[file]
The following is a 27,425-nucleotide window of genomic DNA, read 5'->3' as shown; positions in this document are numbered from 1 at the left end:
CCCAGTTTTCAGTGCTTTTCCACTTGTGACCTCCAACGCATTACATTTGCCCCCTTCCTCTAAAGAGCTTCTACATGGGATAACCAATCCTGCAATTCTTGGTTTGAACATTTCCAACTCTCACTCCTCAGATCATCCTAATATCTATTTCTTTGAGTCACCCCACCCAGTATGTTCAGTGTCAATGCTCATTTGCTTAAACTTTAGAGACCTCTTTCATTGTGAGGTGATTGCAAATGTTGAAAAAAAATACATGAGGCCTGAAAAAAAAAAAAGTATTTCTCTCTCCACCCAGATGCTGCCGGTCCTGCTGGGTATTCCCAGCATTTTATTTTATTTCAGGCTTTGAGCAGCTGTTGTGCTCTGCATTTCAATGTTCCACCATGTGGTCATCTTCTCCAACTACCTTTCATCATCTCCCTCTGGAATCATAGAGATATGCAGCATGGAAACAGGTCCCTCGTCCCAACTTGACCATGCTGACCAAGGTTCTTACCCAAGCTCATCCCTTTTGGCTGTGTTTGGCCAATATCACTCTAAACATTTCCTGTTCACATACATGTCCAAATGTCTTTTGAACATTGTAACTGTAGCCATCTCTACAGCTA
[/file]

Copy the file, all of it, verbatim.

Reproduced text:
The following is a 27,425-nucleotide window of genomic DNA, read 5'->3' as shown; positions in this document are numbered from 1 at the left end:
CCCAGTTTTCAGTGCTTTTCCACTTGTGACCTCCAACGCATTACATTTGCCCCCTTCCTCTAAAGAGCTTCTACATGGGATAACCAATCCTGCAATTCTTGGTTTGAACATTTCCAACTCTCACTCCTCAGATCATCCTAATATCTATTTCTTTGAGTCACCCCACCCAGTATGTTCAGTGTCAATGCTCATTTGCTTAAACTTTAGAGACCTCTTTCATTGTGAGGTGATTGCAAATGTTGAAAAAAAATACATGAGGCCTGAAAAAAAAAAAAGTATTTCTCTCTCCACCCAGATGCTGCCGGTCCTGCTGGGTATTCCCAGCATTTTATTTTATTTCAGGCTTTGAGCAGCTGTTGTGCTCTGCATTTCAATGTTCCACCATGTGGTCATCTTCTCCAACTACCTTTCATCATCTCCCTCTGGAATCATAGAGATATGCAGCATGGAAACAGGTCCCTCGTCCCAACTTGACCATGCTGACCAAGGTTCTTACCCAAGCTCATCCCTTTTGGCTGTGTTTGGCCAATATCACTCTAAACATTTCCTGTTCACATACATGTCCAAATGTCTTTTGAACATTGTAACTGTAGCCATCTCTACAGCTA